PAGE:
Here's a math problem for you:
1 huge batch of thinly sliced veggies
+ time = ?
The answer is sauerkraut!
Butterjoint, the new cocktail lounge that is part of Legume restaurant on N. Craig Street in Oakland tweeted recently they were holding a FREE sauerkraut making class - first come, first served who responded to the Tweet. I hopped right onto that offer...my German heritage, and perhaps the spirits of my frugal German ancestors, wouldn't let me pass up that deal!
|Tyler (left) and Trevett (right)|
We each got our own cutting board and selected a damned sharp knife. Cabbages were plucked from plastic tubs on the counter to give our own amateur knife skills a whirl. Cabbage wasn't the only veggie waiting to be shredded...rutabagas, celeriac, turnips, carrots, kohlrabi, onions and parsnips waited to make a delightful melange of flavors. No plain Jane stuff going on here, this was going to be sauerkraut with pizzazz!
As our busy, but careful (sharp knives, you know) group sliced and slivered our way through pounds of veggies, we deposited the fruits (veggies?) of our labors into a giant rectangular plastic bin. Slowly, but surely, the mound grew until it weighed enough to be able to end up with a quart jar of goodies for each person in the class.
Three tablespoons of salt for each five pounds of shredded cabbage and vegetables was sprinkled over the jumble of veggie confetti. Then the muscle power kicked in.
|Developing both sauerkraut AND muscles!|
Layer by layer we tightly packed and tamped salted, wet veggies into into our own quart jars. Trevett and Tyler used a wider mouth jar and a wine bottle for the compression process - more efficient than our small ladles or muddlers.
Taking the mixture to the very top of the container and being sure to have enough liquid to cover it all, the jars were capped and the waiting began. We were cautioned to "burp" our jars regularly and not to tighten them too much.
How long until we finally get to enjoy our very own, good-for-you homemade (okay, restaurant kitchen-made) fermented veggies? That depends on you. Trevett recommended you taste it in a couple of days to see how you like it and occasionally after that until it suits your own tastes. His advice was to refrigerate it until used once it reaches the sourness you like.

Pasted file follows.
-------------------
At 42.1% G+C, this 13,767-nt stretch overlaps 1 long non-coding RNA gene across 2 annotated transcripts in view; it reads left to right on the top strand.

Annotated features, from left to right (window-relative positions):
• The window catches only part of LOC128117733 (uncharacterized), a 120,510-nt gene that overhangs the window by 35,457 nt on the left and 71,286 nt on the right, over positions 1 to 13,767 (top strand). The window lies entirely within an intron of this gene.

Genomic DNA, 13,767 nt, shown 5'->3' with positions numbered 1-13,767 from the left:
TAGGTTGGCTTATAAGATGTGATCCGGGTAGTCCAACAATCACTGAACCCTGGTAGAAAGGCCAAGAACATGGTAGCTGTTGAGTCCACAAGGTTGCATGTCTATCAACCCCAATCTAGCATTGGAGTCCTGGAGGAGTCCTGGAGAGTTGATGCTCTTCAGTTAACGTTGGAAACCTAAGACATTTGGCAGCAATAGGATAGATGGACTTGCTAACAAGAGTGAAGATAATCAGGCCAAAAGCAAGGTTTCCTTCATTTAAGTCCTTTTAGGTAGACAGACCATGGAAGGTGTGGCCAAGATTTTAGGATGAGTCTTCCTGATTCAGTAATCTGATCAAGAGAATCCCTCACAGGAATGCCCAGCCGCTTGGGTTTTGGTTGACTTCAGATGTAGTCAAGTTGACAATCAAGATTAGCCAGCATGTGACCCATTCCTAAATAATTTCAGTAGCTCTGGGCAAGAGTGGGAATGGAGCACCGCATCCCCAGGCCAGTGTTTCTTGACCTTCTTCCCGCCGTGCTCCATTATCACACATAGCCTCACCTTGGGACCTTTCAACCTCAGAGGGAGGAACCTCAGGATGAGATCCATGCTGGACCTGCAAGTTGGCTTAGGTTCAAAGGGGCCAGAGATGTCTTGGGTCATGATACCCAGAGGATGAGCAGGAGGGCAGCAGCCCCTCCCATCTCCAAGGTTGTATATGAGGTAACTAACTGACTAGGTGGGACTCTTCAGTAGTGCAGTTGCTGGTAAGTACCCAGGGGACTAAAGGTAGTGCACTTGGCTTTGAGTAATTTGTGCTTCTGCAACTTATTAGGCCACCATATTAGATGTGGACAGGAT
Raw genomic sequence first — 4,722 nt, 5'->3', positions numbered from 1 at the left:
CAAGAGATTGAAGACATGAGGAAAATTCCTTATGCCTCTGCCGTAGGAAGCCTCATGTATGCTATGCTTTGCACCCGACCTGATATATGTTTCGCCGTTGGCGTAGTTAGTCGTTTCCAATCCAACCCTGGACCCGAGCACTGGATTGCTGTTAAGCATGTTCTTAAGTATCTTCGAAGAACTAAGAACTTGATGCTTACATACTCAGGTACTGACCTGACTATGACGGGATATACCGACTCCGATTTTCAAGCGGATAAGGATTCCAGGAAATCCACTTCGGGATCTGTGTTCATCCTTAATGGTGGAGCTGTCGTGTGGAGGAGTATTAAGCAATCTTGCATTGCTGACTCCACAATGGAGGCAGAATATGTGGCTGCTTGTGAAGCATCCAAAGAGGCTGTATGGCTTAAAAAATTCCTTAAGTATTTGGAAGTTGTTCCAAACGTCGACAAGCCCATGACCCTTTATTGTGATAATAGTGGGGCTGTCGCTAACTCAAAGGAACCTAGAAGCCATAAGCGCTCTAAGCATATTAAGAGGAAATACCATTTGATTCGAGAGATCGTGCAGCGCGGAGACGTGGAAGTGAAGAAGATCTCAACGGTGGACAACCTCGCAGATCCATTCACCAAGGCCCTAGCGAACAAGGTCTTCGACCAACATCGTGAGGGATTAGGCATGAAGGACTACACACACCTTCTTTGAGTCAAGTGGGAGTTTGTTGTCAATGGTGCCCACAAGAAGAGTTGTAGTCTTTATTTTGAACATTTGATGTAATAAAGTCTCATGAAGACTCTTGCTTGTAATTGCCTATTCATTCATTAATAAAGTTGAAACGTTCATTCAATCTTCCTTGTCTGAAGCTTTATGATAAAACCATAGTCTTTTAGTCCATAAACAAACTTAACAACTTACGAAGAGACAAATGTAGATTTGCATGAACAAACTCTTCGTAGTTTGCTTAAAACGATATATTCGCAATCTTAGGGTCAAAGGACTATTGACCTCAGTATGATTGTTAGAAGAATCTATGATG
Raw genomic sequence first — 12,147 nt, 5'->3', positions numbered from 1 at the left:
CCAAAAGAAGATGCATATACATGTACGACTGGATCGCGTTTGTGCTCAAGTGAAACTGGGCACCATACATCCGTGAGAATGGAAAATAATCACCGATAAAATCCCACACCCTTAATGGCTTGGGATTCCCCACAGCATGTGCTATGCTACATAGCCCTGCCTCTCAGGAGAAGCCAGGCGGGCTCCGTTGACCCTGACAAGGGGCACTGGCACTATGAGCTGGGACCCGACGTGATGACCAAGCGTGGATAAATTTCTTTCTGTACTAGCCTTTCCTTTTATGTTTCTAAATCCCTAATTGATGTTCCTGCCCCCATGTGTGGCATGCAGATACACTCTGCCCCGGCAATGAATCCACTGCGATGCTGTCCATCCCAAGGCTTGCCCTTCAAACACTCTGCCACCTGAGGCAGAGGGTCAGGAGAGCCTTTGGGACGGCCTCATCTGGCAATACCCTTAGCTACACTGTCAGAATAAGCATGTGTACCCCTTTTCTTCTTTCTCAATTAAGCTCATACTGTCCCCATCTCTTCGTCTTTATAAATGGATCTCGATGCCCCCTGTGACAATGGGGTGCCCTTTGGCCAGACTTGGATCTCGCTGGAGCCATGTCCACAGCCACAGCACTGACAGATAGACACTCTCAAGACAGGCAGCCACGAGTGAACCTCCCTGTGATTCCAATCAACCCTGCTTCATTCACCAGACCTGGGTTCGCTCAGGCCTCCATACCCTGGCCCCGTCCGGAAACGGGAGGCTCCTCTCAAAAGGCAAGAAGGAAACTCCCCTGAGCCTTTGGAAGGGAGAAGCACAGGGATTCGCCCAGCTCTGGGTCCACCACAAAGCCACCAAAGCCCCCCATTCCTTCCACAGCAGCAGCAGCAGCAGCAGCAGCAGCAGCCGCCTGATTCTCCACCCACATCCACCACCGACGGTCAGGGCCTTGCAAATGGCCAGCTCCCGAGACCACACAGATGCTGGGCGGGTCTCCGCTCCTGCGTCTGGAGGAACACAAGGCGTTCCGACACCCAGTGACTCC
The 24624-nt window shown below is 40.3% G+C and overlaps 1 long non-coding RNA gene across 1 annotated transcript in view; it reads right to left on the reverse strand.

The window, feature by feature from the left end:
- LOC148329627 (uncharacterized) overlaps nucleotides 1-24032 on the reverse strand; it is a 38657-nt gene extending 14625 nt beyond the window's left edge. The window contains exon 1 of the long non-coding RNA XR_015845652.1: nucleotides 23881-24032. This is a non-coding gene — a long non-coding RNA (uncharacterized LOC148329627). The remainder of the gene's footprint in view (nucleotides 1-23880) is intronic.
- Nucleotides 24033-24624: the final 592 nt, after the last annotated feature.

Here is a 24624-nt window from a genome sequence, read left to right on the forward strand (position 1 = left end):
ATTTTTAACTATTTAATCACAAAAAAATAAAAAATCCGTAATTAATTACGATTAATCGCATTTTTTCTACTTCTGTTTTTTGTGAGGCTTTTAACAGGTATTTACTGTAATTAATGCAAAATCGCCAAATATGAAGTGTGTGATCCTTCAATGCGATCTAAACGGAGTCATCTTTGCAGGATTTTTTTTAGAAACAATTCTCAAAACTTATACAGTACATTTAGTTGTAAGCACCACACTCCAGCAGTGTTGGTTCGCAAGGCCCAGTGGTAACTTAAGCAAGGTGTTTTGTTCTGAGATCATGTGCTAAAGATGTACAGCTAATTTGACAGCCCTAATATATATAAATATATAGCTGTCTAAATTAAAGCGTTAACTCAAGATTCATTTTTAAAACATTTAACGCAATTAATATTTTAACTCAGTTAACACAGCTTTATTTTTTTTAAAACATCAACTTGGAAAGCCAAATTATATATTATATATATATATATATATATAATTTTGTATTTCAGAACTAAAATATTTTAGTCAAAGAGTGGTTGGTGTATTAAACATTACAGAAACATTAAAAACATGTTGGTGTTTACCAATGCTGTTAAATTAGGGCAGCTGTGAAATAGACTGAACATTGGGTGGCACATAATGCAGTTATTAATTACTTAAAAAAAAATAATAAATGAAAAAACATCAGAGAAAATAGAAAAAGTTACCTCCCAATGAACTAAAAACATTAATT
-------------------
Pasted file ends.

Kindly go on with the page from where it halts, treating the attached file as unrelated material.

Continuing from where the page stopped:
Why go to all this trouble? For starters, anything homemade tastes better than canned or store-bought and the canned variety.
Then there's the health benefit. Just like live-culture yogurt, the fermentation process develops beneficial bacteria that's good for your body and for your gut. Store bought sauerkraut kills the live bacteria in the canning process. It might taste good, but the health benefit is lost.
Another big positive is being able to ferment whatever veggie selection strikes your fancy at the moment...and whatever is in season at the time. Probably the best reason of all is that it just tastes good. Well, that and it was a hell of a lot of fun.
Will I do this again? Already I'm making a list of the combos I want to try....cabbage, onion and apple with caraway seeds is next on my list! That should be perfect for my Winekraut from last fall.
|Winekraut Casserole with Bratwursts and Dumplings|
I've already checked into buying my very own sauerkraut crock. Ace Hardware has a great one at a very reasonable price. You hear that Santa?
Print this post